24 April, 2014


Matty Perreault vs. the Big, Bold Boston Bruins

The Capital who torched the Boston Bruins most this year offensively was … Mathieu Perreault?

Be honest. If you had to guess the team you thought an undersized NHLer not named Martin St. Louis would get a hat trick against, would the Boston Bruins have cracked your top 29?

Probably not. But, for the Capitals, this description has turned in the most points against the Bruins this year: Mathieu Perreault and Marcus Johansson tied for 4 points apiece to lead the Capitals in scoring against Boston in the regular season (yes, we’re considering Johansson undersized despite him magically being listed at the same height as Nicklas Backstrom). Granted, Perreault’s scoring only came in the first two of the series’ four games. But he’s been on the ice for only one Bruins’ goal against in the entire series. And he has that hat trick. Of course, he’s also sat in the penalty box several times, too–twice, in fact, during that game when he scored the hat trick, so it clearly didn’t cramp his offensive style.

It all suggests an underlying narrative: the key to Perreault’s success against a physical team like Boston perhaps lies in his attitude.

“I’m not scared of going through the traffic,” Perreault told OFB.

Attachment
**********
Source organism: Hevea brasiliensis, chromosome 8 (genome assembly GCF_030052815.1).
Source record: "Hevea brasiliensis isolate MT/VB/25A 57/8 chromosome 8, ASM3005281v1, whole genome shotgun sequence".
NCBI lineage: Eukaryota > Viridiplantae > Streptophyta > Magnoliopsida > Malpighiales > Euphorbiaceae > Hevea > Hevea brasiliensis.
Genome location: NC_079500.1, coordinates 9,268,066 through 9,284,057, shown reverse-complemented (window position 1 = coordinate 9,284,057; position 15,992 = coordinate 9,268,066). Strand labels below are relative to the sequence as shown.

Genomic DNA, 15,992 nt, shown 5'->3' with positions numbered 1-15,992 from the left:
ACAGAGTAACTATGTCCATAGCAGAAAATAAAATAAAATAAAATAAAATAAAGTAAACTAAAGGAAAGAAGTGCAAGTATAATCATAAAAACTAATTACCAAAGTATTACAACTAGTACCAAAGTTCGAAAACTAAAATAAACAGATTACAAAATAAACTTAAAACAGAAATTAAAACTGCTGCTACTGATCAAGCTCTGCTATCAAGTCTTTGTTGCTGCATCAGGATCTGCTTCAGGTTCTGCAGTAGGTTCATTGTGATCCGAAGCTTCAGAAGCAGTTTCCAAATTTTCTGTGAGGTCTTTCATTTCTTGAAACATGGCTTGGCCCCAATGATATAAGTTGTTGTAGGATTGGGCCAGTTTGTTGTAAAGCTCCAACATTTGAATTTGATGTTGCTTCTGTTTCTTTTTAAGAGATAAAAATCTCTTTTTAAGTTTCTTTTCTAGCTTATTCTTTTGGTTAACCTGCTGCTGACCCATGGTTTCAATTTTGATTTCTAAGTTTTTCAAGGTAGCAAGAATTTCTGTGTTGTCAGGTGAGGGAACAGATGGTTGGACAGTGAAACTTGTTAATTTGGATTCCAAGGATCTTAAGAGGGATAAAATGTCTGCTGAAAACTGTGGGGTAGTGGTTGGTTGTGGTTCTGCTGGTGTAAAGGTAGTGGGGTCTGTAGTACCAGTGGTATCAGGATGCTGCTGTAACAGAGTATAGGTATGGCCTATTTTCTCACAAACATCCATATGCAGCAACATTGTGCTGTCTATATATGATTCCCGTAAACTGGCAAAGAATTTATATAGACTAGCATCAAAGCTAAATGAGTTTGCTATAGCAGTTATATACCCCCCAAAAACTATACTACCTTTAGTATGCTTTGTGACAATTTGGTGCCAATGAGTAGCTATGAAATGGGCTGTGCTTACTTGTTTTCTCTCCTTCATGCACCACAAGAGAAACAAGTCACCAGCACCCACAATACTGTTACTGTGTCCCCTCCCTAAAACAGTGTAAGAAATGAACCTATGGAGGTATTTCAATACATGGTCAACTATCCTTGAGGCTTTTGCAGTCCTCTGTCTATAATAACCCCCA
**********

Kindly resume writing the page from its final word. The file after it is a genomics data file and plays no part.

It’s an odd matchup, but an intriguing dynamic: instead of being intimidated by the Bruins, one of the smallest guys on the team is ignited by them.

“It’s a team that plays hard,” Perreault said, and went on to insinuate the challenge presented by the Bruins’ physical play makes it easier to find his game. “I get maybe roughed a little bit more, get hit, and just get me into the game a little bit more.”

That’s not to say Perreault alters his style when playing the Bruins–”Just do my thing. I’ve worked hard every game. … No matter who we play, I always play the same way,” he explains of his overall approach–but that it has more of a heightened effect.

When it comes to the hat trick, though, Perreault didn’t seem to think the tallies had as much to do with the identity of the opposing team.

“It’s nothing more special than other teams,” he said. “It was just one of those games–everything I touched went in.”

That may be true, but how many other NHL forwards get to boast they scored, as part of that hat trick, an unassisted goal with Zdeno Chara on the ice?

It’s an environment that for Perreault clearly makes up for the demanding price one must be prepared to pay in a game against the defending Stanley Cup champions.

“I like playing them,” he said decidedly.

Ilya Bryzgalov may be afraid of bears, but it certainly looks like Perreault is not.